Terrestrial mammal responses to edges in Amazonian forest patches: A study based on track stations

Norris, Darren, Peres, Carlos A., Michalski, Fernanda and Hinchsliffe, Kay (2008) Terrestrial mammal responses to edges in Amazonian forest patches: A study based on track stations. Mammalia, 72 (1). pp. 15-23. ISSN 1864-1547

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Abstract

Examining edge effects is imperative to developing effective conservation and management strategies in fragmented landscapes as they are a key component of how landscape change influences habitat quality. Although medium- to large-bodied mammals are recognised as key components of tropical forests, their responses to forest edges remain poorly documented. Here, we describe how five species of medium- to large-bodied terrestrial neotropical mammals respond to forest-pasture edges along 17 forest patches (ranging in size from 5-4714 ha) and two continuous areas of Amazonian forest in Alta Floresta, Brazil. Tracks from two rodent (Dasyprocta agouti and Agouti paca) and three ungulate species (Tayassu tajacu, Mazama gouazoubira and Tapirus terrestris) were recorded over 4900 sand track station nights during a 4-month study period. When species occurrences were compared between patch size classes we found a significant interaction between patch size and distance from the nearest forest edge only for ungulates. We discuss the cost-effectiveness of monitoring protocols for large terrestrial mammals in tropical forests based on sand track stations, and how edge effects and patch size can modulate species abundance and distribution.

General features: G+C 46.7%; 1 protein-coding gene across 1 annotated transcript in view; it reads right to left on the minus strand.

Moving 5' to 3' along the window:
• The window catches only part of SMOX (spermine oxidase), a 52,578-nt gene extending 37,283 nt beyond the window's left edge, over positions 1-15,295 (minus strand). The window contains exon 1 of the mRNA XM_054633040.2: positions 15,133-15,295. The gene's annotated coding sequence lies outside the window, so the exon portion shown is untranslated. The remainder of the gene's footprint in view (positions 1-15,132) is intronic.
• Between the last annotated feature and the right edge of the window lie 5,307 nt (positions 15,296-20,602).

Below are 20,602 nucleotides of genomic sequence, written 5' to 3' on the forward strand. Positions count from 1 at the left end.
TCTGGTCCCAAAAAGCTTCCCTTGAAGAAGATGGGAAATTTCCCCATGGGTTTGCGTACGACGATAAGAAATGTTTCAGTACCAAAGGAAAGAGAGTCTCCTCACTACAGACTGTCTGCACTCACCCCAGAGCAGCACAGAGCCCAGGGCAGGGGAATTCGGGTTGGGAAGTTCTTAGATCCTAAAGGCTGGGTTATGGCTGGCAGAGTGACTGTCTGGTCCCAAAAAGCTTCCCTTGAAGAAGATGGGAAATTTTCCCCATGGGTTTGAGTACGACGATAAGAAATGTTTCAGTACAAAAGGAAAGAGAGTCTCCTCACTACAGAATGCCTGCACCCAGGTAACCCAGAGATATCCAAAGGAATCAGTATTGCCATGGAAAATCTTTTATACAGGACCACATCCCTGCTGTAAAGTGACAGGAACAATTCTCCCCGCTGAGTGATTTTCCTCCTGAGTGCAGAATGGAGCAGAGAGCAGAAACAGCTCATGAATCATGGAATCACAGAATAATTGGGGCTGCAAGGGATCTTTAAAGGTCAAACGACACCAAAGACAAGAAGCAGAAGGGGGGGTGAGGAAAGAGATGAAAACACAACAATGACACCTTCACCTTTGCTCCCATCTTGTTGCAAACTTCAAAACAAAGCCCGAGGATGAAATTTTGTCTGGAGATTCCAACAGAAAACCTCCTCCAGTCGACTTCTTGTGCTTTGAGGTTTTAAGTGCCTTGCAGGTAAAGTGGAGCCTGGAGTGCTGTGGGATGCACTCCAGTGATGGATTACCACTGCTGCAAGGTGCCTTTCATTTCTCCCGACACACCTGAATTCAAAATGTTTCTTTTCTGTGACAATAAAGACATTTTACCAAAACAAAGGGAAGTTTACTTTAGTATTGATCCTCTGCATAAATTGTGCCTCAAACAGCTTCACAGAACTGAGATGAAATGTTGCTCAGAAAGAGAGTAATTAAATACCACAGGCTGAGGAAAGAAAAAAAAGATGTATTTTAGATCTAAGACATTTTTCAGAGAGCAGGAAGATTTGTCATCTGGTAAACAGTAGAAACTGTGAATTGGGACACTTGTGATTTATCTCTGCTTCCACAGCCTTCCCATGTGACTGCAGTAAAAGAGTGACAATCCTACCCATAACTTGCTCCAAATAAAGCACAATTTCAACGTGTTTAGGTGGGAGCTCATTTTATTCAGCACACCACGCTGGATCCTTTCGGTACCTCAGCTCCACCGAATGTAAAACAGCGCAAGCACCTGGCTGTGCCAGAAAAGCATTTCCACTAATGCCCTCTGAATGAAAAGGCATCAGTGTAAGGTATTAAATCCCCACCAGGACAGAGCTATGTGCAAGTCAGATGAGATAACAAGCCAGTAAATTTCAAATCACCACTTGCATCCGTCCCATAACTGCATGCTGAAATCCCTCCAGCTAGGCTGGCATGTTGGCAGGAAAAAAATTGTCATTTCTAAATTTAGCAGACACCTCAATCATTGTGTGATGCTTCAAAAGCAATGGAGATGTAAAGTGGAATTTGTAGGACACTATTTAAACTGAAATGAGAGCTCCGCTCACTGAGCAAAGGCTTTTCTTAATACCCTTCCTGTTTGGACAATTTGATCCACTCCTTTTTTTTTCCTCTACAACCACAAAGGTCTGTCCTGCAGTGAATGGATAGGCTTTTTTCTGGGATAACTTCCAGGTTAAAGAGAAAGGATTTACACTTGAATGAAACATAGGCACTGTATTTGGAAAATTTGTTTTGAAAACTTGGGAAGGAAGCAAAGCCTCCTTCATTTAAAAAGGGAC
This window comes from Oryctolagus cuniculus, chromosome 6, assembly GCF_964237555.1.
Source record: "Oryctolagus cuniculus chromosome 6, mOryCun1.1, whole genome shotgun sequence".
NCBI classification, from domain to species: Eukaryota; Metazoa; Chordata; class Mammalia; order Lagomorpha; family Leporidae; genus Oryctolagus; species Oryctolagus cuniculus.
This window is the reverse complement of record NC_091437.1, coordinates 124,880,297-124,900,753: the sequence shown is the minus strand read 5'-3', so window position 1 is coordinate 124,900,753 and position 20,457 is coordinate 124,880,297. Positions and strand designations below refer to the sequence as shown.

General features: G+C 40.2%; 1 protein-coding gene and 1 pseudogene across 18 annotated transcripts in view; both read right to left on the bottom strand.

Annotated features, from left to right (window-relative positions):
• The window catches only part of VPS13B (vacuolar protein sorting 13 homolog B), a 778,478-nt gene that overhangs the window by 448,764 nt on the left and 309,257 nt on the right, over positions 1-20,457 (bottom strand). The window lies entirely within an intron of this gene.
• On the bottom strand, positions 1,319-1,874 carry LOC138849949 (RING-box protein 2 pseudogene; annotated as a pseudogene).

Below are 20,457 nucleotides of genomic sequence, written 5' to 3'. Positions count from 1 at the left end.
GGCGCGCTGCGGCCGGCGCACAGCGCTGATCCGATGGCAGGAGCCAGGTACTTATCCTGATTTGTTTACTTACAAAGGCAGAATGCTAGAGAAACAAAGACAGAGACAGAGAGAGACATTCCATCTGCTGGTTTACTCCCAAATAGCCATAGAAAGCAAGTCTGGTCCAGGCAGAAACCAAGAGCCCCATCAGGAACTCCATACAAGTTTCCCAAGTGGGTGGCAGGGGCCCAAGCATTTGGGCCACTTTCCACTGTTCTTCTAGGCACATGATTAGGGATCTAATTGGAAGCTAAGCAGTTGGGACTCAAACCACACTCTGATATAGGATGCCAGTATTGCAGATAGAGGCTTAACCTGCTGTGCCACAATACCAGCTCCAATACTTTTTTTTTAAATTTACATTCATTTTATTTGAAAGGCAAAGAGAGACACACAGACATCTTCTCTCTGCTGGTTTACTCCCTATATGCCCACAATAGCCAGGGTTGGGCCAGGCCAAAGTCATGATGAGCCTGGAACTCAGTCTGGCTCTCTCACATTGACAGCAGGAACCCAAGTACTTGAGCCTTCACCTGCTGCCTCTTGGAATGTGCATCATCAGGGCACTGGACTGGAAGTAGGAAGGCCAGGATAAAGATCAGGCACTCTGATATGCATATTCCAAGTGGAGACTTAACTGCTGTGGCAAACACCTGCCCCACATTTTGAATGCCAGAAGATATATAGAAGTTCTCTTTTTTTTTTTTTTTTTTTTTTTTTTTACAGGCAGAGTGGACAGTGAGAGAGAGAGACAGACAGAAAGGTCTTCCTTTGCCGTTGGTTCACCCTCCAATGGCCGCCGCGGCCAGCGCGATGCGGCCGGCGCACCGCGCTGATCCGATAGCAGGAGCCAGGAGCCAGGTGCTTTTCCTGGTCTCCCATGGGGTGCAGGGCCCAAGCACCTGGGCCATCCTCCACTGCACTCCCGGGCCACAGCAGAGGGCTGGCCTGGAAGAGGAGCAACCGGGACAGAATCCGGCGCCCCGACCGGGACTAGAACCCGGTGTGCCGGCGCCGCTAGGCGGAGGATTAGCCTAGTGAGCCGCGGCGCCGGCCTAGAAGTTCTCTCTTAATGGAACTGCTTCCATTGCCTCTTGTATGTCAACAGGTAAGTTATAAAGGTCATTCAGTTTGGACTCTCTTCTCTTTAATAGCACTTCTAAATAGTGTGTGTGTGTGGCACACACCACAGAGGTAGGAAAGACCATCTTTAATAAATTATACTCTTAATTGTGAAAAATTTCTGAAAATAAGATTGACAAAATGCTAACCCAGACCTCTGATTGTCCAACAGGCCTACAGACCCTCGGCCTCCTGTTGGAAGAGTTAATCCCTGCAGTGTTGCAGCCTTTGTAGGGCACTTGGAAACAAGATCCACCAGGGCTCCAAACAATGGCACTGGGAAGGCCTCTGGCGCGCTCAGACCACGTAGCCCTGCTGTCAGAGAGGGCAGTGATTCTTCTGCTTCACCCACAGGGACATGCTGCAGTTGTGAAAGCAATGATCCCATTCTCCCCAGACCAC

Item Type: Article
Faculty \ School: Faculty of Science > School of Environmental Sciences
Depositing User: Rosie Cullington
Date Deposited: 25 Feb 2011 14:37
Last Modified: 21 Apr 2020 19:01
URI: https://ueaeprints.uea.ac.uk/id/eprint/24852
DOI: 10.1515/MAMM.2008.002

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